Nhimbe Trust laments govt plans to enact a Patriotic Act

Nhimbe Trust has decried plans by the government to enact a Patriotic Act and advised the latter to concentrate on combating corruption and fulfilling its 2018 electoral promises.

The organisation champions the respect and protection of cultural rights and artistic freedom.

Of late there have been calls by the ZANU-PF-led government for the Parliament to enact laws that oblige Zimbabweans to be patriotic and not demonise the country while in other countries.

“Nhimbe Trust calls upon the government of Zimbabwe to desist from enacting the Patriotic Act and rather concentrate on combating corruption, delivering on its electoral promises and respecting as well as protecting constitutional rights,” said the trust in a statement.

“It remains a constitutional and patriotic duty of every Zimbabwean citizen to campaign against their government if it fails to deliver on its promises and its constitutional mandate. To not do so would be unpatriotic.”

Nhimbe Trust said it believes that patriotism is love for and loyalty to one’s own country, which is expressed in various ways.

“In certain circumstances, to be patriotic means that one has to be critical of their own government or even campaign against the government, especially when the government’s policies undermine national interests. In terms of the Constitution of Zimbabwe, democracy, peace and respect for human rights and the rule of law are amongst Zimbabwe’s national interests,” said Nhimbe Trust.

“It must be recalled that Zimbabwe has been going through a severe human rights crisis, characterised by the Gukurahundi massacres, episodes of electoral violence, brutalization of peaceful protestors, grand corruption, muzzling of the press and arbitrary censorship of critical artists and cultural professionals.”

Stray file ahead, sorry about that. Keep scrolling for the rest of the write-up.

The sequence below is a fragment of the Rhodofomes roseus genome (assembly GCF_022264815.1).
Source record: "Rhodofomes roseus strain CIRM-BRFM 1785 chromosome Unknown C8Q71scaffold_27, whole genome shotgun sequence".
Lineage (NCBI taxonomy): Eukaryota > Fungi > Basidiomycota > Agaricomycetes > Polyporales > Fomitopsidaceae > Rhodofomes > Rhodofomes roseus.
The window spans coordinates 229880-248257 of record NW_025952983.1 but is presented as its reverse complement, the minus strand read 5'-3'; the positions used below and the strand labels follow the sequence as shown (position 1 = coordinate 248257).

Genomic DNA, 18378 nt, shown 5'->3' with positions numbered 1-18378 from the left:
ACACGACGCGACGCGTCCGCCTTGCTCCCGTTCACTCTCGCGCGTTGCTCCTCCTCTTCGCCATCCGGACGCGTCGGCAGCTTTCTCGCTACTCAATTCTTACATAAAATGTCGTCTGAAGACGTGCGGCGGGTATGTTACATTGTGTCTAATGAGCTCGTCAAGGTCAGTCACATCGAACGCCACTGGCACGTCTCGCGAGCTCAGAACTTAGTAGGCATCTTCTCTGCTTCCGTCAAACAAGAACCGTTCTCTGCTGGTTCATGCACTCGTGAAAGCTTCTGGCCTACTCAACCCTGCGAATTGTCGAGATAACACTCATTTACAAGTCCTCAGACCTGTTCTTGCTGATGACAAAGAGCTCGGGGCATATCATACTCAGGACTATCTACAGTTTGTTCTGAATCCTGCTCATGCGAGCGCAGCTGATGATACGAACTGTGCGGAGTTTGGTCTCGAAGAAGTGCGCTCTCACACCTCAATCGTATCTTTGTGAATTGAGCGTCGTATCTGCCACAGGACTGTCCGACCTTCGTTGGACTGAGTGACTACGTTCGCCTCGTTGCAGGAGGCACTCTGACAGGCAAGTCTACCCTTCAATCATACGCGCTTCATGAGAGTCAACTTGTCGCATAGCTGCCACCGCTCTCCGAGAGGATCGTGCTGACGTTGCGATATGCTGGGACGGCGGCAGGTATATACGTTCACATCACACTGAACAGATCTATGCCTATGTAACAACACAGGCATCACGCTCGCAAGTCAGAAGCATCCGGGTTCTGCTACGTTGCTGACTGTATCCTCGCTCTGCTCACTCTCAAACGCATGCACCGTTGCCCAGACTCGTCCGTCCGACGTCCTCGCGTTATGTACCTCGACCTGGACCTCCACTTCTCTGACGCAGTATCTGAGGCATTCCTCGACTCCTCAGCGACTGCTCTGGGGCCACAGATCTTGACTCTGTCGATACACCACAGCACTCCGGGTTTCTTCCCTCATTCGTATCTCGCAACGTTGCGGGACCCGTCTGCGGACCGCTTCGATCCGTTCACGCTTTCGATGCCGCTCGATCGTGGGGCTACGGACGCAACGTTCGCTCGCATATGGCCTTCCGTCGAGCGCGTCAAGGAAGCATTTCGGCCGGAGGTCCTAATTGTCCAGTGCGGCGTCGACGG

The violations, the trust said, were attributed to the government and to date, remain unresolved.

“Nhimbe Trust believes that it is the patriotic duty of every Zimbabwean to speak out against these violations because they undermine national interests,” said the trust.

“In particular, artists have a duty to raise public awareness both locally and internationally, of the human rights violations in Zimbabwe and call upon the members of the international community to hold the Zimbabwean government accountable.

“It must be recalled that Zimbabwe is part of the international community of nations by virtue of being a member of various international inter-governmental organisations, including SADC, African Union and United Nations. By virtue of such membership, Zimbabwe has committed to respect, protect and promote human rights and principles of governance that are espoused in the Conventions and Treaties agreed upon by Member States.”

Nhimbe Trust said if government enacts a law which prohibits its citizens from engaging foreign governments to raise awareness of Zimbabwe’s violations of international human rights, such a law would not only be in contradiction to the core principles of international cooperation, but it would also be a violation of the right to freedom of expression and the right to privacy.

“These rights are protected both in the International Covenant on Civil and Political Rights (ICCPR) and the African Charter on Human and People’s Rights,” said the trust.

“They are also protected in the Constitution of Zimbabwe in section 61 and section 57.”

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